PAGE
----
US President Donald Trump announced that a deal had been reached on Friday to reopen the government, at least, through February 15.
During that time, a bipartisan committee with members from the US House of Representatives and Senate are expected to work on a new security package, he said during his statement. The period is an "opportunity" for members of both parties to work together for the country.
Funding for a proposed wall on the US-Mexico border was a sticking point during the shutdown, and the requested $5.7bn was not included in Friday’s agreement.
In the announcement, the president also called for investments in new technology at ports of entry to the US to allow for “quicker and safer commerce.”
“These critical investments will improve and facilitate legal trade and travel through our lawful ports of entry,” he added.
“We really have no choice but to build a powerful wall or steel barrier,” said Trump. “If we don’t get a fair deal from Congress, the government will either shut down on February 15, again, or I will use the powers afforded to me under the laws and the Constitution of the United States to address this emergency.”
The partial shutdown of the government started in December as funding lapsed for several departments within the federal system. This included the US Department of Agriculture (USDA).
In total about 800,000 federal employees were affected by the shutdown and about 380,000 were furloughed from work. However, President Donald Trump had signed legislation previously to guarantee backpay for employees.
The news of the temporary opening follows about 9,700 employees with the USDA’s Farm Service Agency (FSA) being recalled to work earlier in the week.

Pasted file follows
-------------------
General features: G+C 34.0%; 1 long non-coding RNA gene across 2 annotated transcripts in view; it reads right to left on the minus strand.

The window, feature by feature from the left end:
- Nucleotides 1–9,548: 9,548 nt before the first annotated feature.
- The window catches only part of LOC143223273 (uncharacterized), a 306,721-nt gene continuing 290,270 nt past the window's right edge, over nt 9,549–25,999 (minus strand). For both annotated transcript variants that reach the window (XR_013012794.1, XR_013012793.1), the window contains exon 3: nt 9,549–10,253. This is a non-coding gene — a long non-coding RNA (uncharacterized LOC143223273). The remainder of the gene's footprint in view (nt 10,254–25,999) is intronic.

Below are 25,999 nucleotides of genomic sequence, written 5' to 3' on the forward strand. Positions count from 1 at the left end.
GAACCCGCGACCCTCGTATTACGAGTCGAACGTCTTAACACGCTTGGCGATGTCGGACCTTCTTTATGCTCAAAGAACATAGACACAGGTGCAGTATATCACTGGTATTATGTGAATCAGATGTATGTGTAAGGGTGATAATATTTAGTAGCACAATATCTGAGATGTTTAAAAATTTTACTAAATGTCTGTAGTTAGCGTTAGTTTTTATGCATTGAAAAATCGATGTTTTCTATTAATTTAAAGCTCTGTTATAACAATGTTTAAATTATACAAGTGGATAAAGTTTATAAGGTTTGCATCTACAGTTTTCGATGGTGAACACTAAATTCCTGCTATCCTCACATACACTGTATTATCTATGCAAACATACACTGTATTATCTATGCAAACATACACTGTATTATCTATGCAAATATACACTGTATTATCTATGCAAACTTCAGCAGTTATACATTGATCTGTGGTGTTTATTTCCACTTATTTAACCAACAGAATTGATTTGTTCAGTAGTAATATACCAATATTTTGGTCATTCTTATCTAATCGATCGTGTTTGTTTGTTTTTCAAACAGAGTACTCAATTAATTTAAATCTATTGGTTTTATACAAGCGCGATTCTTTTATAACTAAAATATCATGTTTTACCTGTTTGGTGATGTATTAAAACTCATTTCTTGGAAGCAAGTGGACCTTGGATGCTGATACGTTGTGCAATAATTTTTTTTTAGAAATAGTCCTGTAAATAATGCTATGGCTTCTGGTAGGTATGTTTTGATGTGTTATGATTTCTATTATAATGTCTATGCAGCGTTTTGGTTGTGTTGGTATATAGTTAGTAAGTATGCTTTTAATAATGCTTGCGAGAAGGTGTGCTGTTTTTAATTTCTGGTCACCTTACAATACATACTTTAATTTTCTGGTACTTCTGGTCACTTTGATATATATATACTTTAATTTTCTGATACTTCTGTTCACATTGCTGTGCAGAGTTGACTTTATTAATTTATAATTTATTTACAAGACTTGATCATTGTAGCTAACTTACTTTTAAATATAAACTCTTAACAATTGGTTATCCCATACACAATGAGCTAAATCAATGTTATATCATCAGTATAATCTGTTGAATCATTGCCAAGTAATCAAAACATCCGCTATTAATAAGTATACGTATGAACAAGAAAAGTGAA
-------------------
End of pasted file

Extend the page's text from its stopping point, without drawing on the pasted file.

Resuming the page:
On Tuesday [January 22], Sonny Perdue, US secretary of agriculture, announced that all FSA offices would be opening during the shutdown to provide a select set of services. That reopening started Thursday [January 24].
He also set February 14 as the deadline for feed crop and agricultural producers to apply for the Market Facilitation Program. The system was established to provide financial support to producers of select products, including corn, soybeans, sorghum and wheat in the face of retaliatory tariffs.
The shutdown also had suspended reports from the National Agricultural Statistics Service and Office of the Chief Economist, said the USDA. Those publications include reports on crop production, winter planting and the World Agricultural Supply and Demand Estimate (WASDE).
Although January reports were not delivered, the reopening of federal offices should ensure the release of the next WASDE report.
US feed industry, USDA respond
Members of the US feed and agricultural community said they welcomed the announcement.
The reopening is “welcome news,” said Perdue.
The department is preparing for a “smooth reestablishment” of USDA functions and activities, he said. The USDA also will be moving forward with its efforts to provide backpay to employees.
The American Feed Industry Association (AFIA) also hailed the end of the shutdown.
The feed industry relies on federal workers to conduct inspections at manufacturing sites, provide guidance, review and approve new ingredients and provide input on trade agreements, the association told us.
The organization said it is hopeful that the administration and Congress will be able to find a compromise to allowed the federal agencies to reopen permanently.